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Juliet Linley Headshot

Rome Taxi Daddy

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You spend a lot of time apologizing to cab drivers when you have a small child: "Sorry about the screaming," "Sorry about the cracker crumbs," "Sorry about the flying rattle," "Sorry about the..."

"Cacchetta?" this one asked cheerily soon after I had bundled my child and her scooter out of the rain into his Fiat Multipla. Mortified, I sniffed the back pockets of her dusty jeans, and had unequivocal confirmation of the nuclear disaster.

As I was about to launch into an apology, I caught his smiling eyes in the rearview mirror. "Don't worry, I have a toddler too. Look, isn't she sweet?" Taking the photos he handed me of his very pretty two year old, I asked the usual: "What's her name?," "What are her favourite expressions?" and so on.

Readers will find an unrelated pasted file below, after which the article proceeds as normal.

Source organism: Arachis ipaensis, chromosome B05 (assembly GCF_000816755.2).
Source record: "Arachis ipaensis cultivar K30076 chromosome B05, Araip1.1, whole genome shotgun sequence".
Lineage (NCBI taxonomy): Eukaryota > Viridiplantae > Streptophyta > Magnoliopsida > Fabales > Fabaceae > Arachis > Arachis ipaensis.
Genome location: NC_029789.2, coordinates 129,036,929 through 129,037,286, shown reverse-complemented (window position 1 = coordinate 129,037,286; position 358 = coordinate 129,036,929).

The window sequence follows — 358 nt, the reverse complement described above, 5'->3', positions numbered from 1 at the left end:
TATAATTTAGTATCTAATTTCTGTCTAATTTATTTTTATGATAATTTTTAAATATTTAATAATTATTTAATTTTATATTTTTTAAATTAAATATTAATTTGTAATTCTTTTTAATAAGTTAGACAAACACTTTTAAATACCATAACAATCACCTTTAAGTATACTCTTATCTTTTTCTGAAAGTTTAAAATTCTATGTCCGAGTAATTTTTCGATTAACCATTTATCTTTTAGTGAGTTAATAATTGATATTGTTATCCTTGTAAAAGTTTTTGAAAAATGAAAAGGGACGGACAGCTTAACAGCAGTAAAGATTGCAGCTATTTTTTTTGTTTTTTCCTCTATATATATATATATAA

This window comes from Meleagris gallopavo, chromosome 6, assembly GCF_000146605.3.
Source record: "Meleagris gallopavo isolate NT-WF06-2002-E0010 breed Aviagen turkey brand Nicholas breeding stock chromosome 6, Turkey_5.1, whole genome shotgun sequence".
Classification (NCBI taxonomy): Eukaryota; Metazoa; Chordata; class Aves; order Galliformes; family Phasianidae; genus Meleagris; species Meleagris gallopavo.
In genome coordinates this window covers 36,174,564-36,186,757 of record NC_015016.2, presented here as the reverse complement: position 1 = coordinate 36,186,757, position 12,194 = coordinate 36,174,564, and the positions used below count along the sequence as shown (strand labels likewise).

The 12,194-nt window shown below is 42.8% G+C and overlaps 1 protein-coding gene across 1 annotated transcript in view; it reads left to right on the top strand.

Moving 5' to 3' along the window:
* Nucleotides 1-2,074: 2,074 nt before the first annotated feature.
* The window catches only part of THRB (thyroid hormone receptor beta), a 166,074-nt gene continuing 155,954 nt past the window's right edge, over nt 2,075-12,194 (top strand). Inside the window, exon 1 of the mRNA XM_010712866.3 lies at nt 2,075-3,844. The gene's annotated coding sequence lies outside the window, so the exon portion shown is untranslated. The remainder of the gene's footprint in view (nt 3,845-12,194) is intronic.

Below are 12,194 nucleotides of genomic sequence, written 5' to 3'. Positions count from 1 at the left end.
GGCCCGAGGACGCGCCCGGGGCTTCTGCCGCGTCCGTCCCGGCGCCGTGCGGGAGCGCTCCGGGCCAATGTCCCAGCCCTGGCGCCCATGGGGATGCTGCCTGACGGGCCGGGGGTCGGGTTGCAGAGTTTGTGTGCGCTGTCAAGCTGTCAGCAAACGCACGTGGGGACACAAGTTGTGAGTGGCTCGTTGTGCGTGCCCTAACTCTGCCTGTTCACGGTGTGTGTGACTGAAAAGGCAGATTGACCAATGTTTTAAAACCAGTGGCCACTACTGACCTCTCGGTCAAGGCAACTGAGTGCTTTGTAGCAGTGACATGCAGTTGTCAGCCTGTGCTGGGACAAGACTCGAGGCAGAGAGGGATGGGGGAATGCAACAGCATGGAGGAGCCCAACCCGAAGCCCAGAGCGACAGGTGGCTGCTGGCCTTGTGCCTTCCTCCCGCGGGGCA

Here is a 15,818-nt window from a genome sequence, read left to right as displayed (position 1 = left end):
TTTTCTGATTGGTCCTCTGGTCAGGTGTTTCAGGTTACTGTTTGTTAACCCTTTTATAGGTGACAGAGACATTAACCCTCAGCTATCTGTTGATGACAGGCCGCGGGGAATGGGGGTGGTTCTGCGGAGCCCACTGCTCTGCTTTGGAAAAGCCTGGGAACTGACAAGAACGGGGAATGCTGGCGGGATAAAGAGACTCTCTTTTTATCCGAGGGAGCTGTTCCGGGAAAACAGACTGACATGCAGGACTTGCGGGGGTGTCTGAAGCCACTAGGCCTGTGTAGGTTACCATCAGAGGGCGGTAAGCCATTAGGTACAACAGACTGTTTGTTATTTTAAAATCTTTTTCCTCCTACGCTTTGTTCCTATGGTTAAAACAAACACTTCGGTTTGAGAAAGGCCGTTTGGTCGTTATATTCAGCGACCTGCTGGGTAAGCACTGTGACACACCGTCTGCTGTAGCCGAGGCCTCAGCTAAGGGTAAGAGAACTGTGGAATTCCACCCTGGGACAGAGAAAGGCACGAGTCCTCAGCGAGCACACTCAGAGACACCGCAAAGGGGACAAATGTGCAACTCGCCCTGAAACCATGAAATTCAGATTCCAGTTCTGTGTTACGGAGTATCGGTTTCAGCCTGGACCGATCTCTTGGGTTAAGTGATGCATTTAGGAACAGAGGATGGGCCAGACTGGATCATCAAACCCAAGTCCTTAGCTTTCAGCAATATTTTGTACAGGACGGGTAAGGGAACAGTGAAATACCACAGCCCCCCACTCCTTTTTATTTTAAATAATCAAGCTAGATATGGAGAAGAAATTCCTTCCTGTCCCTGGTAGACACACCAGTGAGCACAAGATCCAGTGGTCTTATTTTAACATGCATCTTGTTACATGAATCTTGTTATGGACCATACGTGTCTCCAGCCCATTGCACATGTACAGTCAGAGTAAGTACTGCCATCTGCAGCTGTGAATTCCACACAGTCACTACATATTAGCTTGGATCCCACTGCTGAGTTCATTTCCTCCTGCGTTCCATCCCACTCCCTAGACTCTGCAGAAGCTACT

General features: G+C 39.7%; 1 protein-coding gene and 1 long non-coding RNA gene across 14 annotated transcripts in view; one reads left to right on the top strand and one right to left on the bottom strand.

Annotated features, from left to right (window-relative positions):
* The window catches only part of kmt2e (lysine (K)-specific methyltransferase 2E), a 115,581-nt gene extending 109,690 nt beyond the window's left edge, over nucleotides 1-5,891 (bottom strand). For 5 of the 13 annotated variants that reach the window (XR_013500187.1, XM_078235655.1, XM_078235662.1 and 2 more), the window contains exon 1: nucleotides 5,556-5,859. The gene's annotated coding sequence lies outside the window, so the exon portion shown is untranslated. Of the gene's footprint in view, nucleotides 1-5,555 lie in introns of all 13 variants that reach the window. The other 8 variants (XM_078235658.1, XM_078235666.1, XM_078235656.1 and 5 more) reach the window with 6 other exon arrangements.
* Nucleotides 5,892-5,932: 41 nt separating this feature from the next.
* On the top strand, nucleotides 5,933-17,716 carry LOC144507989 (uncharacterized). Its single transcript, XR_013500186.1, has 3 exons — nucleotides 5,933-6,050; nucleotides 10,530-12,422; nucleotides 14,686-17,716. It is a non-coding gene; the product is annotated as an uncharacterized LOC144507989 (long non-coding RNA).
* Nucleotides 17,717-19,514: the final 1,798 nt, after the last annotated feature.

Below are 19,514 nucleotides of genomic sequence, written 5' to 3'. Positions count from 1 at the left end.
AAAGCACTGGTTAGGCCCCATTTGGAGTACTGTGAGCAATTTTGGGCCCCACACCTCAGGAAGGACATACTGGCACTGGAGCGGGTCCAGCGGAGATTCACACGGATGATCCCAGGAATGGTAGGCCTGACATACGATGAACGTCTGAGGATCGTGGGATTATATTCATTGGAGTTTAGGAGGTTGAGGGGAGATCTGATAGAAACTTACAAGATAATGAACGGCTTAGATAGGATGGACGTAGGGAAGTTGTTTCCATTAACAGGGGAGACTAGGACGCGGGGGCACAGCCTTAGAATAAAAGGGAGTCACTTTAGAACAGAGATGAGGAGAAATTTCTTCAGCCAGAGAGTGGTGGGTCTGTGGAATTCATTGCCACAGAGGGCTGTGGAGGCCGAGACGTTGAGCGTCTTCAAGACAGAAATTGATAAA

He was surprisingly willing to chat -- about his wife's reluctance to have a second child ("She's not sure she has the energy for so many children." Is two so many?), about the high costs of childcare ("If I were an immigrant it would be free, but since I make an honest living, it costs me a fortune." Hm) or about how much he loves horsing around in bed with his little princess.

Towards the end of the ride, however, I was taken aback when he declared that he must remember to buy a present for his daughter before heading home. "No, it's not her birthday," he said, "But she expects me to bring her something every day after work. If I come home empty-handed she cries."

Wait a moment. Was he serious? "If not a little toy, then at least a chocolate egg or a sweet, otherwise she is so sad..." I could tell he knew that he had got himself into a terrible tangle, but he didn't see how he could avoid her tears now.

All I did was ask whether he had considered coming home with nothing and having her look forward to him, her Daddy, rather than his gifts. Immediately he began nodding sheepishly and said he was adamant that was exactly what he would do from now on. Even if it meant suffering through her tears at first.

The Taxi Daddy had come to realize on his own, what we so often forget:
Kids need people. Not things.

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